Are you ready to vote in the November election? Deadline for voter registration approaching, absentee ballots available at courthouse
Published 8:01 am Tuesday, October 2, 2018
As mid-term elections draw closer, so too does the deadline for Mississippians to register to vote.
First-time voters can register two ways ahead of the Nov. 6 election, either in person with the Lafayette County Circuit Clerk’s office or by mailing in a Mississippi Voter Registration Application.
“Coming by the office is the best way,” Lafayette County Circuit Clerk Baretta Mosley said, “That way if there is anything wrong with your information, we can get it corrected. If we get the form in the mail and something is wrong, we have to send it back and we might not get it back in time. The best way at this late date is to come by the office. It takes all of five minutes.”
Those who wish to register to vote have until Oct. 8 at 5 p.m. to register in person.
Individuals who register via mail have an extra day. Forms should be postmarked by Oct. 9 to be eligible for the November election. The form can be downloaded by visiting the county’s website at http://lafayettems.com.
The circuit clerk’s office has also begun accepting absentee ballots for the November election, which can be obtained Monday through Friday from 8 a.m. to 5 p.m. until Nov. 2.
The office will also be open Oct. 6, Oct. 27 and Nov. 3 from 8 a.m. to noon to allow additional hours for absentee voting.
“All you have to do to vote absentee is to bring your photo ID and you can vote your ballot right here in the office,” Mosley said.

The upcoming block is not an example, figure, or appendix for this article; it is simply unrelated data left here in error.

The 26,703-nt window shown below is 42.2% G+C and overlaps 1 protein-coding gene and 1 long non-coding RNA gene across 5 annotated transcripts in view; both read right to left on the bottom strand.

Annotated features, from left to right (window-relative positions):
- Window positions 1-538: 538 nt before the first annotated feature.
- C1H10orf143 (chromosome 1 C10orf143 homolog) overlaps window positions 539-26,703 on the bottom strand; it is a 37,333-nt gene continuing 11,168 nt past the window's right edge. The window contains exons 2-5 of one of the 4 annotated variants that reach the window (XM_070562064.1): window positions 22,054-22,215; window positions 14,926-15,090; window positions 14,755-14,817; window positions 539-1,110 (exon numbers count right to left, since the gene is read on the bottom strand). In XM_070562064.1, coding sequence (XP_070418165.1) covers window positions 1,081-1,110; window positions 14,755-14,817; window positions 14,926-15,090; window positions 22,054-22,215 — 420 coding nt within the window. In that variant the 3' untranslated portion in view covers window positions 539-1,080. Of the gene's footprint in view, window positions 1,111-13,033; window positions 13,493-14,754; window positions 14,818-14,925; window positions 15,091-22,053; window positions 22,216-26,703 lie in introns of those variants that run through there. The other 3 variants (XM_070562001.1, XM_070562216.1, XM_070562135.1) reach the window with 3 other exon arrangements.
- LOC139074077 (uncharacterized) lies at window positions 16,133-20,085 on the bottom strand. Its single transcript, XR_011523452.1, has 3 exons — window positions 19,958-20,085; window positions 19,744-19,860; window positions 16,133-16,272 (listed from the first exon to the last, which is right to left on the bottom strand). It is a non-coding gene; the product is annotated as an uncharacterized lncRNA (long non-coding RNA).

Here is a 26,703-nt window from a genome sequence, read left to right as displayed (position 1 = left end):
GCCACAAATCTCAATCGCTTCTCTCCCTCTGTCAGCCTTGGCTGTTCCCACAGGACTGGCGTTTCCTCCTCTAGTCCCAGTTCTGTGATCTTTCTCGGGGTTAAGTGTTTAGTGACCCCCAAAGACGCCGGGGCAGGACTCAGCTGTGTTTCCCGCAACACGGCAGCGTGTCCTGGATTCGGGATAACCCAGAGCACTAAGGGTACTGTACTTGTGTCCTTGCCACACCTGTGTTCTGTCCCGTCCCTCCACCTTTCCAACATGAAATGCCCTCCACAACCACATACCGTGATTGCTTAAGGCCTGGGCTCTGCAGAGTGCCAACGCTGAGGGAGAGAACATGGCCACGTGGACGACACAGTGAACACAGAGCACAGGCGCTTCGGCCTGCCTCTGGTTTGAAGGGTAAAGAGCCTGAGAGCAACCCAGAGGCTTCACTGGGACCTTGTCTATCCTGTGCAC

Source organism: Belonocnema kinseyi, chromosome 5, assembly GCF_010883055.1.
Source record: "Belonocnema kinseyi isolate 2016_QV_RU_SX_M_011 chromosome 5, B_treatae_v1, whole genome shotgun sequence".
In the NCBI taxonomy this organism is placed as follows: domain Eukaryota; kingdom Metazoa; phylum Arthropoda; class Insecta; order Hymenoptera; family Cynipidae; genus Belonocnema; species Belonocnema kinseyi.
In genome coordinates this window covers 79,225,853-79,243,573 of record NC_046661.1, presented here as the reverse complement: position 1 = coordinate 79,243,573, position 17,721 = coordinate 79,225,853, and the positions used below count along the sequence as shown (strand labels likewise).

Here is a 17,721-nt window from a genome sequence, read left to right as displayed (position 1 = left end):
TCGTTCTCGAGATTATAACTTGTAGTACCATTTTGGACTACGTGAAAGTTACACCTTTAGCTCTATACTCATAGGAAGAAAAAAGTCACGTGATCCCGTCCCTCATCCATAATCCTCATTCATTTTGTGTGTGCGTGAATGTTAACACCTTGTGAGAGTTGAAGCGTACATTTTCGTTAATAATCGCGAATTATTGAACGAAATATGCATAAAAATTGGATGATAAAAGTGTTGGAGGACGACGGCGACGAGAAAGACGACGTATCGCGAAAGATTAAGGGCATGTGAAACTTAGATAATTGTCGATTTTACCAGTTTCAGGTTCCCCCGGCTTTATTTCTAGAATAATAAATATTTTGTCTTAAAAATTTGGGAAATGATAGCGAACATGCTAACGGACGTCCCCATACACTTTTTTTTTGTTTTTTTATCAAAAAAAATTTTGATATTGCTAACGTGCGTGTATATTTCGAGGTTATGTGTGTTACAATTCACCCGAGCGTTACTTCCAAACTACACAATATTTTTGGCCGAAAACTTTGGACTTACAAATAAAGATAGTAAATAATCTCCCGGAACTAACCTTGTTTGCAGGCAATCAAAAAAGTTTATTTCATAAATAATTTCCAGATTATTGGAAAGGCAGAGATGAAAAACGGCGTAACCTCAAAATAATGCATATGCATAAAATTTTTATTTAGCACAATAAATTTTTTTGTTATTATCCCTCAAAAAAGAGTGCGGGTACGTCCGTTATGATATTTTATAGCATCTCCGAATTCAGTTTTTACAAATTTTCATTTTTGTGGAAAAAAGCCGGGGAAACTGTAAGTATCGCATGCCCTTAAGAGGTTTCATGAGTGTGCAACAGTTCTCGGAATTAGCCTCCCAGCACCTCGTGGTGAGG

For voters who have recently moved or perhaps haven’t participated in an election in several years, being marked inactive is a possibility.
“Most of the people who are inactive (voters) haven’t been purged from the roll,” Mosley said, “That is because we’ve gotten returned mail. We don’t arbitrarily go in and make people inactive because they haven’t voted. Ninety-nine percent of the time it’s because we’ve sent out a jury summons and the summons came back. That’s what is called the ‘trigger,’ then a confirmation card is sent out. If that comes back then you are made inactive. If you miss two federal elections (after this process) then you are purged.”
Even if a voter arrives at the polls to find they’ve been purged or marked inactive, those individuals are still eligible to vote, Mosley said.
“Your name is gonna be at the poll on election day,” Mosley said. “But you cannot vote on the machines. You will have to update your address and then you can vote via a paper ballot. That ballot will count.”
Mosley also recommends that voters check to ensure that they know the location of their local voting precinct ahead of election day, especially for individuals who haven’t voted in some time.
The easiest way, Mosley said, is to check the Mississippi Secretary of State’s website at http://www.sos.ms.gov/PollingPlace/Pages/default.aspx and type in an address to see the location of that assigned polling precinct.
Voters can also contact the circuit clerk’s office, which is the quickest method to ensure that an individual is going to the proper location, Mosley said.
Mississippians can also visit the state’s Y’all Vote website at http://www.sos.ms.gov/Vote/Pages/default.aspx to check if they are registered to vote, to update name and address information ahead of the election or to be removed from the voter roll if they no longer live in Mississippi.
An important thing to remember, Mosley said, is to bring a photo ID to the polls on Nov. 6.
“You will be allowed to vote without your identification, but we can’t count your ballot until you present your identification at the (circuit clerk’s) office,” Mosley said.
For individuals who do not have a photo ID, the Y’all Vote website contains resources and instructions for how to obtain one.